The fragile water level of the Great Salt Lake

ResearchBlogging.org

In the previous post I mentioned the sensitivity of salt lakes to the fluctuations of water level. It is worth to repeat that the water level in salt lakes depends on the balance of precipitation and evaporation which lead to its fluctuations within relatively short time. The fluctuation of water level affects the salt lake not only by changing the area or structure of habitats but also by changing the salinity of the water. The perfectly calculated proof of this statement entitled “An examination of the sensitivity of the Great Salt Lake to changes in inputs” was published by Ibrahim Mohammed and David Tarboton recently in Water Resources Research.
The story with Great Salt Lake is exactly classical. It has no outflow. The lake level is controlled by precipitation, streamflow inflows and evaporation. The rate of evaporation depends on the lake area and salinity. The task to calculate the water level seems to be very simple … for those who are not familiar with this type of calculations.

The Great Salt Lake. Photo from http://freshwatertuttle.wikispaces.com/NatalieDeadSea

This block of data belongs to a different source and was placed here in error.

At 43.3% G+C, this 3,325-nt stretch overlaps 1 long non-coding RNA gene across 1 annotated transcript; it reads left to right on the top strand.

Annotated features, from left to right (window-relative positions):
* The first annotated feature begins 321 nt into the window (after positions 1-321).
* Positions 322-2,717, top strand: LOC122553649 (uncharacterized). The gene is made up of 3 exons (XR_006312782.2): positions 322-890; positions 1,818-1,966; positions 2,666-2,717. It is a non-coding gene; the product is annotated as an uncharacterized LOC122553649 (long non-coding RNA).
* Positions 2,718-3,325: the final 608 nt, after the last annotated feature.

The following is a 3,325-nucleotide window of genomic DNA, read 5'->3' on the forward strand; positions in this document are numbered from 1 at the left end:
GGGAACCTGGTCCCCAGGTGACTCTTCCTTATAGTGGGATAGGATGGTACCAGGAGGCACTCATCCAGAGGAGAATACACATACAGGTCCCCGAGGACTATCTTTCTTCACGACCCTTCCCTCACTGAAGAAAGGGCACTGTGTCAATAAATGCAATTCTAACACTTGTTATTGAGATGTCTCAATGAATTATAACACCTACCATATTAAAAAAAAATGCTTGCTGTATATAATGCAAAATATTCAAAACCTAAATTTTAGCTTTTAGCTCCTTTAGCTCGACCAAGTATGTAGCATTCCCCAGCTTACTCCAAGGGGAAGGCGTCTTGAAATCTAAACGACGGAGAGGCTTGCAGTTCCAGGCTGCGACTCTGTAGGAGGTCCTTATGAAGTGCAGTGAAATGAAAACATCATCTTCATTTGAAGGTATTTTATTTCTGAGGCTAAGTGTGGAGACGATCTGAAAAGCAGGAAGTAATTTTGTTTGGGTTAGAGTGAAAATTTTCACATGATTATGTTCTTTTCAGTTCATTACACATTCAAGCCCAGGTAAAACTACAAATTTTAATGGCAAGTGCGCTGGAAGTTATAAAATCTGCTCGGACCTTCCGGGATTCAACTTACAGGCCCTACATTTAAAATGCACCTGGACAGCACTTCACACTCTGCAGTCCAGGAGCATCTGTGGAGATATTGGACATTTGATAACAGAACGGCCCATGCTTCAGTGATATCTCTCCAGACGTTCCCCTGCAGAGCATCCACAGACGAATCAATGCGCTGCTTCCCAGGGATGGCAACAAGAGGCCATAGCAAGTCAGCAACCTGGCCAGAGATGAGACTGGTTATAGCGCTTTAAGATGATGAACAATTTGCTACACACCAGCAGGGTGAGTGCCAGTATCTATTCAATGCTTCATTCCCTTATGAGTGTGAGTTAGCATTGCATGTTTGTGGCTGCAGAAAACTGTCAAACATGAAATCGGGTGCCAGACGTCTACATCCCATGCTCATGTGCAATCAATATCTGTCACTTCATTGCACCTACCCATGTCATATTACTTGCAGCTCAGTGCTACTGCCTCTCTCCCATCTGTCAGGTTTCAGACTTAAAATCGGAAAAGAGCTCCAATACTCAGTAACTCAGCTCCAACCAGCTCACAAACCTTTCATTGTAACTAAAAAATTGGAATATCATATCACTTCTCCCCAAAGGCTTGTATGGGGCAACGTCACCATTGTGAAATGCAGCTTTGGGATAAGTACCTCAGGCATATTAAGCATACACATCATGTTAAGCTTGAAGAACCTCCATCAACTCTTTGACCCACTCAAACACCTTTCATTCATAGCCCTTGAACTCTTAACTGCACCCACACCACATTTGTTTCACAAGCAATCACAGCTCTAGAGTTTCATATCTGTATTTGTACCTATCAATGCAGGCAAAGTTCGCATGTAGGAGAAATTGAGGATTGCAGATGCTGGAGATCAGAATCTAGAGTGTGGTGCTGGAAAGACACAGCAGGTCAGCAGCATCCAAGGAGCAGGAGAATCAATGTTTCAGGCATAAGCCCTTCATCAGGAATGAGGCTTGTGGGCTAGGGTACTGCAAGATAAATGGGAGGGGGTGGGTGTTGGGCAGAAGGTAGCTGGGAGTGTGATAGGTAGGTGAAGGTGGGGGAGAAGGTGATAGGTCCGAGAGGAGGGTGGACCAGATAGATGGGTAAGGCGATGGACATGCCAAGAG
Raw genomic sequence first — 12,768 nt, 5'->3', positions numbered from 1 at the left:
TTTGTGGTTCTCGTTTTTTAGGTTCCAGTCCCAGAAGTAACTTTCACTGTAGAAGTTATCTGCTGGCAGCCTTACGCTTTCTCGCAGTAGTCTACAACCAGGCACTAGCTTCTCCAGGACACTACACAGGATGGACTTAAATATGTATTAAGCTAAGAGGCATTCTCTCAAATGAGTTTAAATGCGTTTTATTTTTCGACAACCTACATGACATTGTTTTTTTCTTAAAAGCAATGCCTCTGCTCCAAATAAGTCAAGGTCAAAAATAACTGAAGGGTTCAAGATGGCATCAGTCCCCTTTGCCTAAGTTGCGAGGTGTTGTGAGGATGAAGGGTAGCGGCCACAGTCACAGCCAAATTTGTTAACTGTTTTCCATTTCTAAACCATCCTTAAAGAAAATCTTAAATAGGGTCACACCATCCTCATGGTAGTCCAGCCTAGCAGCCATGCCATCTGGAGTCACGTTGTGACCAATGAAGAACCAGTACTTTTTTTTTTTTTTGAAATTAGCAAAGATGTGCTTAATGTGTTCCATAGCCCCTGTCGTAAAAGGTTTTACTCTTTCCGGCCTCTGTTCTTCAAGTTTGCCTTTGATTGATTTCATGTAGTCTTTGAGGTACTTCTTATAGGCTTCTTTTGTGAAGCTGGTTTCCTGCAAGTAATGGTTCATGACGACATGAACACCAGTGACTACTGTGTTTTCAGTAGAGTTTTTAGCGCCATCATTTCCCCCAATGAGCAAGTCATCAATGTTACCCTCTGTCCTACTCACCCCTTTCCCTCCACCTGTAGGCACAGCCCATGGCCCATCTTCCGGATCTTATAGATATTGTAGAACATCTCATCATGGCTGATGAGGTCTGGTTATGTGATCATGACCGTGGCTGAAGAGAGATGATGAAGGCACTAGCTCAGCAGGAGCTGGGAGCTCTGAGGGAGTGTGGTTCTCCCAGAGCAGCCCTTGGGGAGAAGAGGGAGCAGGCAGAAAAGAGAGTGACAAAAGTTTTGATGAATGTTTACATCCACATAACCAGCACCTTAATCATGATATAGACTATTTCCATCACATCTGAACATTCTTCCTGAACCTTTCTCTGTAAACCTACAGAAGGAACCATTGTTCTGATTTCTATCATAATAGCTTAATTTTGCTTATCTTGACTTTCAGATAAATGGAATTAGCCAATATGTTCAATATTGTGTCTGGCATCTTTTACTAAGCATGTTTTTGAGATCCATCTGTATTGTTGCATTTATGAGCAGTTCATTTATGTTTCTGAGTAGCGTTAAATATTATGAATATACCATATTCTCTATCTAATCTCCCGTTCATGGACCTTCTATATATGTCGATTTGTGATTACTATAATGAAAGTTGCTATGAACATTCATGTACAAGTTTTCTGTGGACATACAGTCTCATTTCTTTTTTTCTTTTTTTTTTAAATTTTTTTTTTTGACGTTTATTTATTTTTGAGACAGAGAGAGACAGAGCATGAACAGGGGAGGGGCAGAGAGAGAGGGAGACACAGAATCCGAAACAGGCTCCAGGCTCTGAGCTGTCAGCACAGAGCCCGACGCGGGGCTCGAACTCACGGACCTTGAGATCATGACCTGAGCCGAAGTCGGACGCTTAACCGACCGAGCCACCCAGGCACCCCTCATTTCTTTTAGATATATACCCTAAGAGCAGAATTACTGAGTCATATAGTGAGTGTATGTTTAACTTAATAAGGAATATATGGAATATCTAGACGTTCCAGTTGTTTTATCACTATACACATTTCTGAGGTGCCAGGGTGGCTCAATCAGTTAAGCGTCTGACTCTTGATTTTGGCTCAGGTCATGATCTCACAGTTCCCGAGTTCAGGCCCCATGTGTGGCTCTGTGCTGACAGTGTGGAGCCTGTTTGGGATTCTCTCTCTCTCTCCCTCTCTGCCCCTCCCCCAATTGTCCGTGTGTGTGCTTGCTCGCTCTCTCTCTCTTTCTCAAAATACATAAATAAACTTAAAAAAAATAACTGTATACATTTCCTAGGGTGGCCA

The Great Salt Lake. Photo from http://freshwatertuttle.wikispaces.com/NatalieDeadSea


All processes that influence the water level are functions of several factors. Some of them are interdependent. For example evaporation depends on salinity which depends on water volume of the lake which of course depends on evaporation. These are, so called by scientists, feedbacks that make life of those who make mathmodels rather complex.

Nevertheless, the task to calculate the water level was done. The model nicely predicted the historical records of water level. Authors demonstrated that the volume of streamflow is the most important factor for the lake level. The most interesting result is the sensitivity of the lake level to changes in streamflow and air temperature inputs. Results are easy to see in the picture below. As expected the temperature increase would decrease the lake level while increase/decrease in streamflow would increase/decrease the level.

What is nice and important with models (and in general with good science) the results are quantitative. Water managers get perfect decision-support system which can be used to make scientifically based evaluations of water use practices. The lake, due to feedbacks that are not easy to calculate in mind, can behave unexpectedly but science provides tools to understand this behavior.

Fig. 13 and 14 from WATER RESOURCES RESEARCH, VOL. 48, W11511, doi:10.1029/2012WR011908, 2012

Fig. 13 and 14 from WATER RESOURCES RESEARCH, VOL. 48, W11511, doi:10.1029/2012WR011908, 2012

PS. In our current research we need to reconstruct and predict the water level in Lake Shira. The lake is quite similar. There is no outflow. The inflow water comes with small river, rain and snow, antropogenic load and groundwater. I think the Great Salt Lake calculations are good example of how to approach the problem.

Mohammed, I., & Tarboton, D. (2012). An examination of the sensitivity of the Great Salt Lake to changes in inputs Water Resources Research, 48 (11) DOI: 10.1029/2012WR011908

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